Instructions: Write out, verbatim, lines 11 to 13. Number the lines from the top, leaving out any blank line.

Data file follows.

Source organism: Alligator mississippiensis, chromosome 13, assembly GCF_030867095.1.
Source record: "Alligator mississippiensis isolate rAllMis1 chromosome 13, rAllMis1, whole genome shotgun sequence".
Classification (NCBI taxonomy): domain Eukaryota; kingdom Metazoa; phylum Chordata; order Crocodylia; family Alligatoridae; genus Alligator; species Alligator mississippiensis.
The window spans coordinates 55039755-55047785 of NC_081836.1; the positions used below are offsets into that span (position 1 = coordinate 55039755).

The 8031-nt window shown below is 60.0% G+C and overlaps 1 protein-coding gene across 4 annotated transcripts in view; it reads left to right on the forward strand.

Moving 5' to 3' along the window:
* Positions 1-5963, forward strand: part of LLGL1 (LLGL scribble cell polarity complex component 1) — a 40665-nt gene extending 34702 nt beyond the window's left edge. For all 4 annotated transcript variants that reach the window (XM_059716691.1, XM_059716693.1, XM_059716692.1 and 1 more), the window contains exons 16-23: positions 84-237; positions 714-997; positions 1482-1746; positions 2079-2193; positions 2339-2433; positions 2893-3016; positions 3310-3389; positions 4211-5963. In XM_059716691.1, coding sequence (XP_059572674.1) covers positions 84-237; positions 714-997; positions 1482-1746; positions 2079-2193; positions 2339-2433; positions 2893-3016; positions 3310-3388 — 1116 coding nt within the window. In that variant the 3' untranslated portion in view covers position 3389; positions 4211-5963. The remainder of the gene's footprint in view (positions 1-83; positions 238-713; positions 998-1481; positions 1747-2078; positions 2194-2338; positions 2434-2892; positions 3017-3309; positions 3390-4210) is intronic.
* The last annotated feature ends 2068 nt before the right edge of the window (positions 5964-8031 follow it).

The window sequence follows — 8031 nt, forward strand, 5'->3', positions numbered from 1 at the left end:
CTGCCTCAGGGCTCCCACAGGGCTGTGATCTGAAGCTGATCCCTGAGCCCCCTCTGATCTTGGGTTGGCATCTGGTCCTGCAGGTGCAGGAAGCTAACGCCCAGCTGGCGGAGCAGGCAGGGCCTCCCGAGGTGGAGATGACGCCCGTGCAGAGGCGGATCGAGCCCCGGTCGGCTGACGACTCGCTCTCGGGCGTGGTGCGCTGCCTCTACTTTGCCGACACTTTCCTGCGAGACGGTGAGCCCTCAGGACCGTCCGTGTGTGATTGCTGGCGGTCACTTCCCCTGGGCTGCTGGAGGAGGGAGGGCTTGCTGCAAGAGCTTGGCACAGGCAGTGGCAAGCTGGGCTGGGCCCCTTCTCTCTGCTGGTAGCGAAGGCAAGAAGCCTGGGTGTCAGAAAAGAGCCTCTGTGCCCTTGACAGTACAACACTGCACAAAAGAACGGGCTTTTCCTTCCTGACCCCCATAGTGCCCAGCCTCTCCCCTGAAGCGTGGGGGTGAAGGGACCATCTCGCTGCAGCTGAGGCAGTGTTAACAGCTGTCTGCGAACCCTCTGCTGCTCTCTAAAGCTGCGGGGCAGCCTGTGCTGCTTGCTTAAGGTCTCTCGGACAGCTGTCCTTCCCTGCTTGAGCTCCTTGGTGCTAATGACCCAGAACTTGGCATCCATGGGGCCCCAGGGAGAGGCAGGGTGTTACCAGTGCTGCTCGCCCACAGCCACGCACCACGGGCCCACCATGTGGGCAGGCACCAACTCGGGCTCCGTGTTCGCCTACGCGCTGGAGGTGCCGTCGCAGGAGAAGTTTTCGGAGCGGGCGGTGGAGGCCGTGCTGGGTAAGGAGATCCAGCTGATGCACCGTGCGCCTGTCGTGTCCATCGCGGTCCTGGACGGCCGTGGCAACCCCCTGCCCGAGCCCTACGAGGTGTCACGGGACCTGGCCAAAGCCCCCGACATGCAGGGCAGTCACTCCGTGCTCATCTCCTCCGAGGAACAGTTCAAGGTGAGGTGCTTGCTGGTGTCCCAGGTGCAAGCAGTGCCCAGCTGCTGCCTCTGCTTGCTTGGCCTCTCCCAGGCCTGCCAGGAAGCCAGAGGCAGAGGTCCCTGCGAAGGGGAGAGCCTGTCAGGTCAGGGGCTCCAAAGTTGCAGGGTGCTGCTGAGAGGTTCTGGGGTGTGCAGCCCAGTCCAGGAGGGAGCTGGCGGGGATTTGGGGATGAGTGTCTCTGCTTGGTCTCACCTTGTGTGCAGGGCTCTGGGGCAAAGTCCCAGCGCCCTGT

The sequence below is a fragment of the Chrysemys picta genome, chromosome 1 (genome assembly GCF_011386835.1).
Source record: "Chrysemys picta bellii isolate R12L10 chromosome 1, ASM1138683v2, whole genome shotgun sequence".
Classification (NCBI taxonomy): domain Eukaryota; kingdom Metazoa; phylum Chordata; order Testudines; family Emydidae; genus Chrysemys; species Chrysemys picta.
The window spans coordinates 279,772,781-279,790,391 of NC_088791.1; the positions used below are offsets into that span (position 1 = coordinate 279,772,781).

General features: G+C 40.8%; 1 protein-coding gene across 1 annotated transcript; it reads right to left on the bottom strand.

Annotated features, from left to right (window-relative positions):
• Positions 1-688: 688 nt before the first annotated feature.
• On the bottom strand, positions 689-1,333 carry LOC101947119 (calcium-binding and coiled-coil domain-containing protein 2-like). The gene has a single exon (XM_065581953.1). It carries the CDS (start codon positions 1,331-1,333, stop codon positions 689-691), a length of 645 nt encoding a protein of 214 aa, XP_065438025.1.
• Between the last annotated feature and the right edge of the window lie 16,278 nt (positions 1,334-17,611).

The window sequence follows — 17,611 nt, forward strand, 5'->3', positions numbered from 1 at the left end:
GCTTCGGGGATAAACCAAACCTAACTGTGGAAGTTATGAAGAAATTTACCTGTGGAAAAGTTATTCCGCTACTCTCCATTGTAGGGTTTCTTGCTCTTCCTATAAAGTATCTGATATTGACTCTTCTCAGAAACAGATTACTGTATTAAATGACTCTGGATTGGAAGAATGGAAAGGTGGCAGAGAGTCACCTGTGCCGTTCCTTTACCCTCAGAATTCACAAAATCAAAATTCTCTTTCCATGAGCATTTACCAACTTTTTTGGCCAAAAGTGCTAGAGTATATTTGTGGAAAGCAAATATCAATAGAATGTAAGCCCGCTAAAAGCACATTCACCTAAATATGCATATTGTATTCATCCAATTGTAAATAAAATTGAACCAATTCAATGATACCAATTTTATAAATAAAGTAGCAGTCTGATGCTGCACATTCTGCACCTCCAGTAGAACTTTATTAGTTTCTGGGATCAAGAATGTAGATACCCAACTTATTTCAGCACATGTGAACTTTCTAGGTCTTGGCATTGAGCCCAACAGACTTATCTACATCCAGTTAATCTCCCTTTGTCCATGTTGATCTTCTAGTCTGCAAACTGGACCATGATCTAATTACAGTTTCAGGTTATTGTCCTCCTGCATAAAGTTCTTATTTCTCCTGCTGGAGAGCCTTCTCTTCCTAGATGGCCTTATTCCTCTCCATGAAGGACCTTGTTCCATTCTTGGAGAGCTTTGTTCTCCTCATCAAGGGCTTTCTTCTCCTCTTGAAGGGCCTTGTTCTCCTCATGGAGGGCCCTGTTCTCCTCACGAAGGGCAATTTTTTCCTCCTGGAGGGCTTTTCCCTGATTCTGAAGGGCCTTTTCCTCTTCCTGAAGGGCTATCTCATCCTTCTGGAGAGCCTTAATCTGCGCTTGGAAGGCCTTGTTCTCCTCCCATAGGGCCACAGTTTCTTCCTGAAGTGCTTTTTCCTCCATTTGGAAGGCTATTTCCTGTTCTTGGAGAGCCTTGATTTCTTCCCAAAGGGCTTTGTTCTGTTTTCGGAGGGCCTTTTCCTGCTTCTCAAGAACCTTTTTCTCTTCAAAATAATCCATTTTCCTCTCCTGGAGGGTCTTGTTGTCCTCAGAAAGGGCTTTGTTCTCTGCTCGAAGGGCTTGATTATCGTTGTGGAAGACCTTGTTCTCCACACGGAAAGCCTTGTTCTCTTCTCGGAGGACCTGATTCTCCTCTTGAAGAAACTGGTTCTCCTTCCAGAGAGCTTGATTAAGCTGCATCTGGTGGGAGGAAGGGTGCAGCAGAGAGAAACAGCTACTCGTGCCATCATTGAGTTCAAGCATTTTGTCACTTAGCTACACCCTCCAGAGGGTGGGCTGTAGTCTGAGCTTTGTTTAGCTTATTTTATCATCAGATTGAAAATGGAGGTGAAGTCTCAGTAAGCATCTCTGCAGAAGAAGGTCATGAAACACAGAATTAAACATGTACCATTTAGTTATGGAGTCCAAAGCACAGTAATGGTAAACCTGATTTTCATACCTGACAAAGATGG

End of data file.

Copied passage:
The sequence below is a fragment of the Chrysemys picta genome, chromosome 1 (genome assembly GCF_011386835.1).
Source record: "Chrysemys picta bellii isolate R12L10 chromosome 1, ASM1138683v2, whole genome shotgun sequence".
Classification (NCBI taxonomy): domain Eukaryota; kingdom Metazoa; phylum Chordata; order Testudines; family Emydidae; genus Chrysemys; species Chrysemys picta.